--classpath  :  appends to path
--main          :  class/java file with the main f() you want to enter with.
file.java       :  list of class/java src files.
exename     : desired exe.


should produce an executable ... The man page isn't to bad, the info file is much better but lacks actual examples.

I don't think java deserves its' portability hype. Once all the required class archives/paths/specific vm are set up, but thats par for whatever system is being used ... C has never needed such friggin around with my end. Premeditated macro based obfuscations by proprietary systems doesn't really count there. But a nice lang/env non the less :).

Getting all the CLASSPATH associations resolved is probably the main hassle, but once resolved ..., everything starts working.

Some systems will be setup to use a symlink pointing to a particular java/javac file, or use a script that resolves various issues. which can be obscuring sometimes. That is, a person thinks there using a particular java while the system trys to use another ... throwing the classpath resolutions all out :roll:. Incidently IBM's jikes isn't a bad package either , fast/straight forward.

Linux suffers from the licencing state of java. A lot of java packages will actually be installers for the kit instead of the actual package. So getting it installed isn't always as easy as it otherwise maybe.

Check the FC forum for specifics to java for the distro, i would think there would be some useful setup info there.

>>
I'm still a tad uncomfortable with the command line in Linux,
>>

It wont bite as much, as you may think. Much more powerful/stable than what your probably used to :)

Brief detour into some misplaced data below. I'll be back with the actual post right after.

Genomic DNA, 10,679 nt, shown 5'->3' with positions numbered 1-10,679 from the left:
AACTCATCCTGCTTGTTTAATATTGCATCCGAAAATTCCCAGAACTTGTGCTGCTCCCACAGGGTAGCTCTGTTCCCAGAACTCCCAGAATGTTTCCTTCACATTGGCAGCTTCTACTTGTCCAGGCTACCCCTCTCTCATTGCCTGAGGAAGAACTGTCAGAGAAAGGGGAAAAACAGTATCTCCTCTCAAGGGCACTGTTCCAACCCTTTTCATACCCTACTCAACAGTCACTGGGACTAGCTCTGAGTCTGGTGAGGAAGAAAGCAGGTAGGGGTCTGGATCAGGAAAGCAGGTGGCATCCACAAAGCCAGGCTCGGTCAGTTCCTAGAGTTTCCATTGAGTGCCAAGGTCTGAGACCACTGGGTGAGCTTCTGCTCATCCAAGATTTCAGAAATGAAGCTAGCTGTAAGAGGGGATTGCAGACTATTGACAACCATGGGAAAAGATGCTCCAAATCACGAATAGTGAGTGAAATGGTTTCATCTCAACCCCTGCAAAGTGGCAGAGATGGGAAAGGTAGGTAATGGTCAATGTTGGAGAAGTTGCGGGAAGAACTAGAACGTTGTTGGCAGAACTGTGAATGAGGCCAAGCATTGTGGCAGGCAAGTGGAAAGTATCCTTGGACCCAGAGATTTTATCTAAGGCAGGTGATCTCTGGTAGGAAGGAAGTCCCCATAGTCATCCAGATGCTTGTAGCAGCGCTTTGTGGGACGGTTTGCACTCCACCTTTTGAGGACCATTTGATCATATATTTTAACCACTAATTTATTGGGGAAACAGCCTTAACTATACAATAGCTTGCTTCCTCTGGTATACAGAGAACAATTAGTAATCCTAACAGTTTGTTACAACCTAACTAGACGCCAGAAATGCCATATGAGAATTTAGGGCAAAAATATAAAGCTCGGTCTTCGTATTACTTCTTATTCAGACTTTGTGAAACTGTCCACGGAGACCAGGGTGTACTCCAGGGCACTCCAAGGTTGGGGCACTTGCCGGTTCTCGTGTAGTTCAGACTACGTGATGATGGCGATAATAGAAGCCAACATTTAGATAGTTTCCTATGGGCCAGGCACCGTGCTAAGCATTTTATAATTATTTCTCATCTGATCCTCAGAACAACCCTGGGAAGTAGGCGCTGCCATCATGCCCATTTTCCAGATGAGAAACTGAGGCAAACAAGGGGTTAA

good luck


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Postby TonyLB » Sat Jun 24, 2006 4:57 pm

[quote="jjmac"]Howdy,

...
I don't think java deserves its' portability hype. Once all the required class archives/paths/specific vm are set up, but thats par for whatever system is being used ... C has never needed such friggin around with my end. Premeditated macro based obfuscations by proprietary systems doesn't really count there. But a nice lang/env non the less :).

Getting all the CLASSPATH associations resolved is probably the main hassle, but once resolved ..., everything starts working.
...
[end quote]

I had to develop a largish project and had to switch back and forth between Linux and Windows machines - partly for development and partly to make sure everything ran 'out of the box' on both. With java I could just use the already build class files, one of the reasons I rejected C/C++ since I didn't want the hassle of recompiling and so on. There are also some nice additional APIs like Java3D which provide higher level functionality than OpenGL, eg no need to code scenegraphs.

One problem though. The additonal libraries when ported to other operating systems tended to show different bugs to the Sun ones - frustrating!

Tony
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Postby GMorgan » Sun Jun 25, 2006 12:47 pm

I think Java is hyped for portability since Bytecode is unreadable and only one step from binary. This allows an ISV to make a portable application without the need for source code. Of course for OSS Java becomes mostly redundant.
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Postby jjmac » Mon Jun 26, 2006 11:38 am

Howdy TonyLB

>>
With java I could just use the already build class files, one of the reasons I rejected C/C++ since I didn't want the hassle of recompiling and so on.
>>

Yes, we can at least thank sun for that, i think if MS had their way, they would have introduced constructs to tie in development done on their platform. As they do with C/C++.

>>
one of the reasons I rejected C/C++ since I didn't want the hassle of recompiling and so on.
>>

hmmmm, a nice fast processor and reasonable ram would solve that. The run speed increase is worth it. Especially noticeable on lower MHz boxes. I can remember having to do quite a lot of editing on component anchor points (x/y) with java ports to Linux from windows. Due to MS using a different window decoration concept. But that was a few years ago. And i feel MS were at error there.

One problem that does just stare out with C, is the preprocessor problem. Warned on by Stroustroupe as well. And taken advantage of beautifully by MS. The WINMAIN macro MS use is a classic example. When i first traced that to an expansion for 'stdcall', (of all things) ... i just thought wtf !!!.